Micro-influencers continue to rise, as they speak to the customer’s need for transparency and relatableness in the brands they buy from. They have now overtaken celebrity influencers, and their rapid growth is not set to slow anytime soon. Business leaders and entrepreneurs keen to share their personal journeys are also included in this mix. Whether in an informal manner, or scaled up to include personal videographers, producers and editors, open visibility has tremendous benefits when the intent and strategy is right.

4. Brands experiences and content will take on new forms.

Brand behaviour is the new form of branding.

More brands will skip empty promises, and instead create unique and transformational experiences that speak directly to their customer, and who they want to become.

When customers are in a relaxed state, and they can watch, listen, touch, see and feel your brand, they connect on a deeper level and are more likely to purchase. There is a reason that some of the world’s most successful brands — such as Airbnb, Virgin, Google and Louis Vuitton — bring their most valued customers together every year, in addition to continually creating unexpected and different events and experiences.

We’ll see new forms of personalised content produced, as brands design solely for digital and interactive devices. Last year was about branded content, this year it’s about branded audio, film and AR.

5. Brands will become more autonomous.

2018 will be the year of execution.

Technology has enabled seamless and thoughtful integration into a customer’s life like never before, and more brands will take an automated life of their own this year.

We’ll see brands automate commerce by leveraging concise data and artificial intelligence to personalise, customise, geo-target and forecast. Applications include useful chatbots with memorable personalities (very few have done this right so far), facial and image recognition, voice activated devices, robotics, real-time analytics and natural language processing.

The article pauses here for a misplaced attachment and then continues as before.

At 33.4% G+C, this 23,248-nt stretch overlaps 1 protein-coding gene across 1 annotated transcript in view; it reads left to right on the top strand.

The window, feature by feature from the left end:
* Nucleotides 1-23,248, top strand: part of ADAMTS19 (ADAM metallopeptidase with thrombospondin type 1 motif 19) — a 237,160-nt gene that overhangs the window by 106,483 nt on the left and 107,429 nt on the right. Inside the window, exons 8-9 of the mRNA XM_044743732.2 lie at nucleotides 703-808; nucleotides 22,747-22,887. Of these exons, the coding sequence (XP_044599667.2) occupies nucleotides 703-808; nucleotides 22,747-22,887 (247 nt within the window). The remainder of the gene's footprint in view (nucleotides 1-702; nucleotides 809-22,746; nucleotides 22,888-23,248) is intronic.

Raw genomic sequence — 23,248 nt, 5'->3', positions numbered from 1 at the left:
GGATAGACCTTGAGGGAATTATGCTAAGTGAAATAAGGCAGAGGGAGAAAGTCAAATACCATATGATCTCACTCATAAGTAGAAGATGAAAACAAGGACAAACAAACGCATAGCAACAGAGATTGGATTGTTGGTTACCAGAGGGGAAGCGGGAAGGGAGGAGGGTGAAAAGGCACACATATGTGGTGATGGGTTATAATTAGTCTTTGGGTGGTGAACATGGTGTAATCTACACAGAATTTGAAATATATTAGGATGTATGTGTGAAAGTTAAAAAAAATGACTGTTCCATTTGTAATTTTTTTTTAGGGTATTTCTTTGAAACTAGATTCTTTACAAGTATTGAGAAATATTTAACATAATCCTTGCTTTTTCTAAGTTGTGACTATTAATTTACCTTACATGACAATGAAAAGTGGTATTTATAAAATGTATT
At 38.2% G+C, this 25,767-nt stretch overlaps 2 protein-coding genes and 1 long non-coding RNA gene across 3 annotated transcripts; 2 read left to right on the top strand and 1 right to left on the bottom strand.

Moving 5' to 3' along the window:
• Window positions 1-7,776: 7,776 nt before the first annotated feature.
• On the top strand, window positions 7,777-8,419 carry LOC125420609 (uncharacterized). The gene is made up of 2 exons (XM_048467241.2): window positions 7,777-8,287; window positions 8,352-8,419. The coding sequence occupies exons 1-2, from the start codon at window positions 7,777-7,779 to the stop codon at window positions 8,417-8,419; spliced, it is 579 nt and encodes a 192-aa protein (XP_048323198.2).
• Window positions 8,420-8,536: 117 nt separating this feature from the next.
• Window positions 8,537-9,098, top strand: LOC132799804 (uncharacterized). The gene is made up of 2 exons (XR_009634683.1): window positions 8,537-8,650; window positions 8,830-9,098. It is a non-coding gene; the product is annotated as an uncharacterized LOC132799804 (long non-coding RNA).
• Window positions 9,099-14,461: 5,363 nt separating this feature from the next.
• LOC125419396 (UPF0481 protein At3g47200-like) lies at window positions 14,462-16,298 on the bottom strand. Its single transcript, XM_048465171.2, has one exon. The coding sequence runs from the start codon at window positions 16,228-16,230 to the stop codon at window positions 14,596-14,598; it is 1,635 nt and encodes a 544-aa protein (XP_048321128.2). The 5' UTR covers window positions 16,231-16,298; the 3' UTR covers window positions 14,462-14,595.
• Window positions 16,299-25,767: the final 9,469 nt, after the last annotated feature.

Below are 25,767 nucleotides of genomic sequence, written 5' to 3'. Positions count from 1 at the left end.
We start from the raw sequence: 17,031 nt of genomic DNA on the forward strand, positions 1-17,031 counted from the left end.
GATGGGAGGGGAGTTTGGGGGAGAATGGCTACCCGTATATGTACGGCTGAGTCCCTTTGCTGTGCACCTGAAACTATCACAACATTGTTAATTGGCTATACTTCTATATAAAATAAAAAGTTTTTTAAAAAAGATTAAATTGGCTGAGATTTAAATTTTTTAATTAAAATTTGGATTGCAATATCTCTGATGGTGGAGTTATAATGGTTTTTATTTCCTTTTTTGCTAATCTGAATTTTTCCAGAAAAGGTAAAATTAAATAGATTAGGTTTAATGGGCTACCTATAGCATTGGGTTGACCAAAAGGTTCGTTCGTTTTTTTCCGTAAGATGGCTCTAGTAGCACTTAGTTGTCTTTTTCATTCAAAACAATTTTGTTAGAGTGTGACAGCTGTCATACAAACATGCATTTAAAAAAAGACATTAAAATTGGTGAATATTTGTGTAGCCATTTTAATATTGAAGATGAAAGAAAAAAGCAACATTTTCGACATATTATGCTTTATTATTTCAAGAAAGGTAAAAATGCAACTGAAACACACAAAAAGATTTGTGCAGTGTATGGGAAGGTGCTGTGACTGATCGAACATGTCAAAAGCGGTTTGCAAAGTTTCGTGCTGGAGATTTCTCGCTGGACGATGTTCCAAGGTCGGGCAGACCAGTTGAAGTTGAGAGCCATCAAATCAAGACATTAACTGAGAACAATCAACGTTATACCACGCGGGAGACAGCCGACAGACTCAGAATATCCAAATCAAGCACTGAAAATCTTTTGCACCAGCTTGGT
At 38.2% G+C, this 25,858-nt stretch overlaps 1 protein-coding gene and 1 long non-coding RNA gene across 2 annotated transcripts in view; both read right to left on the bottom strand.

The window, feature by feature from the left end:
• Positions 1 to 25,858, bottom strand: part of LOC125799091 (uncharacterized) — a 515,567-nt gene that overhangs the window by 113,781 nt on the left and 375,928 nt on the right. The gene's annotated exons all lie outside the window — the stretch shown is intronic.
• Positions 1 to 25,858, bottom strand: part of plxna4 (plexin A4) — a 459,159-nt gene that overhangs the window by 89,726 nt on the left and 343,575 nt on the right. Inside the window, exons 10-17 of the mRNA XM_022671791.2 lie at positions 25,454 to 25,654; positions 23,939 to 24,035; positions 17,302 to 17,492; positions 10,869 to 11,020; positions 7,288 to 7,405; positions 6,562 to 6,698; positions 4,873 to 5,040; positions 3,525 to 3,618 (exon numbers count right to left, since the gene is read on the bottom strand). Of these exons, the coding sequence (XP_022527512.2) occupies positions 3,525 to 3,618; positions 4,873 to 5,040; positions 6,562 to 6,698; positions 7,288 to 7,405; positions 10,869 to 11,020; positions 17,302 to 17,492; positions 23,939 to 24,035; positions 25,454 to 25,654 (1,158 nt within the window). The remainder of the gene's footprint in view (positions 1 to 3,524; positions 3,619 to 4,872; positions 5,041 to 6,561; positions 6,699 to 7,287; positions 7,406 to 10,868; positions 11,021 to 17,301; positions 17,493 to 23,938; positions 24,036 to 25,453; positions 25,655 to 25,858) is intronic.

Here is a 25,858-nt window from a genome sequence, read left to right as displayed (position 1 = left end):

To minimise the risks associated when you ‘let go’, brands must have a strong and solid foundation. The best approach is to aim for small automated wins that are meaningful to the customer, before gravitating towards rapid transformation.

6. Brands will become more gender progressive.

Gender stereotypes are out.

We’ve seen brand perspectives transform across the last few years, but this is the year that they will really accelerate.

One brand leading the way is Unilever. In 2016 it called out to the industry asking brands to rethink how men, women and children are portrayed in the media. Alibaba, Facebook and Google jumped on board late 2017, and this year the ASA (Advertising Standards Association, based in UK) is set to introduce rules around gender stereotyping.

It’s crucial that brands use advertising and marketing platforms to celebrate our diverse culture and all that is unique, and shape a positive future for not only their customers, but for future generations to come.

Looking forward…

Brands will have to balance decisions between those that shake things up, increase ROI and strengthen trust. But most importantly, they must keep the customer at the core at all times and keep up with rapid change. This approach without question will lead to competitive advantage and growth in 2018.


Emma SharleyComment